The US House on Thursday passed long-awaited funding for the US semiconductor industry, promising to deliver $52 billion to support domestic manufacturing. The funding was included in the $280 billion "CHIPS and Science Act," which passed by a vote of 243 to 187. It passed in the Senate a day earlier and now heads to President Biden's desk to be signed into law.
US companies like Intel lobbied aggressively for the passage of the CHIPS Act. In April, CEO Pat Gelsinger urged lawmakers to support the industry, predicting that the ongoing global chip shortage will remain a challenge until at least 2024.
SEE: Hunker down: The chip shortage and higher prices are set to linger for a while
In June, Intel said it chose to delay the groundbreaking of its new Ohio semiconductor factory, since the legislation was stalled. The Ohio factory, which will be Intel's third in the US, will initially cost $20 billion to build. At full buildout, the total investment in the site could grow to as much as $100 billion over the next decade -- making it one of the largest semiconductor manufacturing sites in the world. However, the company said the ultimate size of the facility could depend on the fate of the CHIPS (Creating Helpful Incentives to Produce Semiconductors) Act.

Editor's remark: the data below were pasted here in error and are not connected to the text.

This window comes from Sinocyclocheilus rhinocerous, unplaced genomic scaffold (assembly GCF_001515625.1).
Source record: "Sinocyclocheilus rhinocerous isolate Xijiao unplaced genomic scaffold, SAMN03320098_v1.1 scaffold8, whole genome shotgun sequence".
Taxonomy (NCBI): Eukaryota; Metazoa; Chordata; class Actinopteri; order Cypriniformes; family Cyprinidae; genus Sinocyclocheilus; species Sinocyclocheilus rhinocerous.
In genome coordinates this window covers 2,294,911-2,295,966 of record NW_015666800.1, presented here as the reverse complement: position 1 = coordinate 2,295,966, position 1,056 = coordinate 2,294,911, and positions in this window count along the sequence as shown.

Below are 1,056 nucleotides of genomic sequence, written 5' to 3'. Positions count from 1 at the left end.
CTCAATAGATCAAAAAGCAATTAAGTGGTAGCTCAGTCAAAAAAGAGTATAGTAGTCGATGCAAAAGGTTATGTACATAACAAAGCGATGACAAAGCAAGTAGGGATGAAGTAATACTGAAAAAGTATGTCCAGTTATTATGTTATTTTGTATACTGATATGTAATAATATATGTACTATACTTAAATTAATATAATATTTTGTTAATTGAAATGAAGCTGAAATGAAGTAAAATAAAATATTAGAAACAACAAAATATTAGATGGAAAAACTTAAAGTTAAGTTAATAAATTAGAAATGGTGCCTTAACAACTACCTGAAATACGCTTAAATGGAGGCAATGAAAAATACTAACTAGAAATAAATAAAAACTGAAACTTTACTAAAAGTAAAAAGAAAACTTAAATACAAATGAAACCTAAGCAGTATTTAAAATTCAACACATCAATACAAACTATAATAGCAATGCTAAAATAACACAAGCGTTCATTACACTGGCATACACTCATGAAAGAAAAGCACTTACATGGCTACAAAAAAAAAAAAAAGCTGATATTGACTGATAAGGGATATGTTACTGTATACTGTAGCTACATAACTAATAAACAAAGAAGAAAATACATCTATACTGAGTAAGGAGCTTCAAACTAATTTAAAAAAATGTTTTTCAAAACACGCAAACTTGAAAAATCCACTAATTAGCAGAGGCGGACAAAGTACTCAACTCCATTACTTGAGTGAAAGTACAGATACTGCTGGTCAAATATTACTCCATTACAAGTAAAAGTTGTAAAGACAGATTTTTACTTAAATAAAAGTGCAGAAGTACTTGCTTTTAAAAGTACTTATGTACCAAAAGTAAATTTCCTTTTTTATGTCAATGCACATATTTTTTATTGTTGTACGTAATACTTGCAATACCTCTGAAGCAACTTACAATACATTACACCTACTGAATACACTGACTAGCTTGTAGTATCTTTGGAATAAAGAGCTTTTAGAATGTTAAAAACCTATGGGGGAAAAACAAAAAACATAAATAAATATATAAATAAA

In a statement Wednesday, President Biden called the bill "historic".
"As Americans are worried about the state of the economy and the cost of living, the CHIPS bill is one answer: it will accelerate the manufacturing of semiconductors in America, lowering prices on everything from cars to dishwashers," he said. "It also will create jobs -- good-paying jobs right here in the United States. It will mean more resilient American supply chains, so we are never so reliant on foreign countries for the critical technologies that we need for American consumers and national security."
The Biden administration has also specifically framed the legislation as a necessary response to China's growing economic influence around the globe.
"Semiconductors, it's not an overstatement to say, are the ground zero of our tech competition with China," US Deputy Defense Secretary Kathleen Hicks said at an event with the president earlier in the week.